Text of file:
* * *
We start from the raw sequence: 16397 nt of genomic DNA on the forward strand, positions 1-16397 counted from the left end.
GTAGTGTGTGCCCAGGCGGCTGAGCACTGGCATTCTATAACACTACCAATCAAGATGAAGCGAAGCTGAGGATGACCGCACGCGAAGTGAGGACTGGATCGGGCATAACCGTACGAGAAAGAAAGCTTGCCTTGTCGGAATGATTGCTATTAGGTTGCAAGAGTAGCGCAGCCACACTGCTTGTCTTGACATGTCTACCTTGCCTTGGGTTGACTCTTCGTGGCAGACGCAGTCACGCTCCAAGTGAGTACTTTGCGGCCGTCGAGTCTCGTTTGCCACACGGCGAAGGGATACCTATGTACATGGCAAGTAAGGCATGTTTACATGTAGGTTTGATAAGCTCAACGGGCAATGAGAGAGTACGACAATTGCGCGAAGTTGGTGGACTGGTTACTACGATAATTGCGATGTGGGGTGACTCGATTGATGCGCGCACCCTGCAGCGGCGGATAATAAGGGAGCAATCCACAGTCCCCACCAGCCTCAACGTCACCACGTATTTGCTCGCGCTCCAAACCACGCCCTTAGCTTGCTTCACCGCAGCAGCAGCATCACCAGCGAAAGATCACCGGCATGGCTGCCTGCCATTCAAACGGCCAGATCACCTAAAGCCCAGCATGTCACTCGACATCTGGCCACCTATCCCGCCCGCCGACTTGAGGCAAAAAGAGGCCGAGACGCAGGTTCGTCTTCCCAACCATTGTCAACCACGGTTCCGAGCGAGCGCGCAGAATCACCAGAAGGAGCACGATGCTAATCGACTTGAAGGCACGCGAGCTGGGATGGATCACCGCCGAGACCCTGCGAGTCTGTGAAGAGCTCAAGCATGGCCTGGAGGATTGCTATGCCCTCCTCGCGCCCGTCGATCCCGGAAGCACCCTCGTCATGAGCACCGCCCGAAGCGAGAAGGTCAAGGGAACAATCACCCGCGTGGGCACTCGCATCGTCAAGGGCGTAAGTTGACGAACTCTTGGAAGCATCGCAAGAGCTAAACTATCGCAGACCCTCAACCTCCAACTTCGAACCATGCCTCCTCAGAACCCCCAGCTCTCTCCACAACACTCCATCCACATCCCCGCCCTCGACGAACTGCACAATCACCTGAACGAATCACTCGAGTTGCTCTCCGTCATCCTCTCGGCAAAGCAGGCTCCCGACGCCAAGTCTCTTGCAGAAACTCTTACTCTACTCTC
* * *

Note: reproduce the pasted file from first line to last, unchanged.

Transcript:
We start from the raw sequence: 16397 nt of genomic DNA on the forward strand, positions 1-16397 counted from the left end.
GTAGTGTGTGCCCAGGCGGCTGAGCACTGGCATTCTATAACACTACCAATCAAGATGAAGCGAAGCTGAGGATGACCGCACGCGAAGTGAGGACTGGATCGGGCATAACCGTACGAGAAAGAAAGCTTGCCTTGTCGGAATGATTGCTATTAGGTTGCAAGAGTAGCGCAGCCACACTGCTTGTCTTGACATGTCTACCTTGCCTTGGGTTGACTCTTCGTGGCAGACGCAGTCACGCTCCAAGTGAGTACTTTGCGGCCGTCGAGTCTCGTTTGCCACACGGCGAAGGGATACCTATGTACATGGCAAGTAAGGCATGTTTACATGTAGGTTTGATAAGCTCAACGGGCAATGAGAGAGTACGACAATTGCGCGAAGTTGGTGGACTGGTTACTACGATAATTGCGATGTGGGGTGACTCGATTGATGCGCGCACCCTGCAGCGGCGGATAATAAGGGAGCAATCCACAGTCCCCACCAGCCTCAACGTCACCACGTATTTGCTCGCGCTCCAAACCACGCCCTTAGCTTGCTTCACCGCAGCAGCAGCATCACCAGCGAAAGATCACCGGCATGGCTGCCTGCCATTCAAACGGCCAGATCACCTAAAGCCCAGCATGTCACTCGACATCTGGCCACCTATCCCGCCCGCCGACTTGAGGCAAAAAGAGGCCGAGACGCAGGTTCGTCTTCCCAACCATTGTCAACCACGGTTCCGAGCGAGCGCGCAGAATCACCAGAAGGAGCACGATGCTAATCGACTTGAAGGCACGCGAGCTGGGATGGATCACCGCCGAGACCCTGCGAGTCTGTGAAGAGCTCAAGCATGGCCTGGAGGATTGCTATGCCCTCCTCGCGCCCGTCGATCCCGGAAGCACCCTCGTCATGAGCACCGCCCGAAGCGAGAAGGTCAAGGGAACAATCACCCGCGTGGGCACTCGCATCGTCAAGGGCGTAAGTTGACGAACTCTTGGAAGCATCGCAAGAGCTAAACTATCGCAGACCCTCAACCTCCAACTTCGAACCATGCCTCCTCAGAACCCCCAGCTCTCTCCACAACACTCCATCCACATCCCCGCCCTCGACGAACTGCACAATCACCTGAACGAATCACTCGAGTTGCTCTCCGTCATCCTCTCGGCAAAGCAGGCTCCCGACGCCAAGTCTCTTGCAGAAACTCTTACTCTACTCTC